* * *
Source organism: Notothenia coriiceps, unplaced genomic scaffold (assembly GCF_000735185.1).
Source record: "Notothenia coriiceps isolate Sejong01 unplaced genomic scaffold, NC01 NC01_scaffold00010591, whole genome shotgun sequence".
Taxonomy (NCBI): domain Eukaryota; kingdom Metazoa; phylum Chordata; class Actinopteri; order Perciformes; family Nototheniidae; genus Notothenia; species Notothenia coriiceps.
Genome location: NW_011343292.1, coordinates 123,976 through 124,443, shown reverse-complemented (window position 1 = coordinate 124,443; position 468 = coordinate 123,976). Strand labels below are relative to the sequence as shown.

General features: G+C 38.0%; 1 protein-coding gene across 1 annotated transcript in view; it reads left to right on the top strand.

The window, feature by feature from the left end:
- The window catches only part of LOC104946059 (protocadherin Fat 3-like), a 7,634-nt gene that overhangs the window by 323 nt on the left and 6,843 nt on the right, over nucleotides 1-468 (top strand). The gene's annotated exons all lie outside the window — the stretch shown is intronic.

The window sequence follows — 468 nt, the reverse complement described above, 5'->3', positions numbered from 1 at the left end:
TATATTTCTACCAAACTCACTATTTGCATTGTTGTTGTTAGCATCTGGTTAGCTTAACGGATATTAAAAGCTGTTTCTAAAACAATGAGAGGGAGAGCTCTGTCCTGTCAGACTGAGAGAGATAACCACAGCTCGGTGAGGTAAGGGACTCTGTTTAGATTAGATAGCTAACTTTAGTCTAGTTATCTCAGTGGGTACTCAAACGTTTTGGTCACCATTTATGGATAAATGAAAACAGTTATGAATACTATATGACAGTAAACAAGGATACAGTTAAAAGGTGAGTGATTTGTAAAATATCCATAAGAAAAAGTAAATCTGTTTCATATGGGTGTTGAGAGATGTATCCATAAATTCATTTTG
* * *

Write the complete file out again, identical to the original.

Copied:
Source organism: Notothenia coriiceps, unplaced genomic scaffold (assembly GCF_000735185.1).
Source record: "Notothenia coriiceps isolate Sejong01 unplaced genomic scaffold, NC01 NC01_scaffold00010591, whole genome shotgun sequence".
Taxonomy (NCBI): domain Eukaryota; kingdom Metazoa; phylum Chordata; class Actinopteri; order Perciformes; family Nototheniidae; genus Notothenia; species Notothenia coriiceps.
Genome location: NW_011343292.1, coordinates 123,976 through 124,443, shown reverse-complemented (window position 1 = coordinate 124,443; position 468 = coordinate 123,976). Strand labels below are relative to the sequence as shown.

General features: G+C 38.0%; 1 protein-coding gene across 1 annotated transcript in view; it reads left to right on the top strand.

The window, feature by feature from the left end:
- The window catches only part of LOC104946059 (protocadherin Fat 3-like), a 7,634-nt gene that overhangs the window by 323 nt on the left and 6,843 nt on the right, over nucleotides 1-468 (top strand). The gene's annotated exons all lie outside the window — the stretch shown is intronic.

The window sequence follows — 468 nt, the reverse complement described above, 5'->3', positions numbered from 1 at the left end:
TATATTTCTACCAAACTCACTATTTGCATTGTTGTTGTTAGCATCTGGTTAGCTTAACGGATATTAAAAGCTGTTTCTAAAACAATGAGAGGGAGAGCTCTGTCCTGTCAGACTGAGAGAGATAACCACAGCTCGGTGAGGTAAGGGACTCTGTTTAGATTAGATAGCTAACTTTAGTCTAGTTATCTCAGTGGGTACTCAAACGTTTTGGTCACCATTTATGGATAAATGAAAACAGTTATGAATACTATATGACAGTAAACAAGGATACAGTTAAAAGGTGAGTGATTTGTAAAATATCCATAAGAAAAAGTAAATCTGTTTCATATGGGTGTTGAGAGATGTATCCATAAATTCATTTTG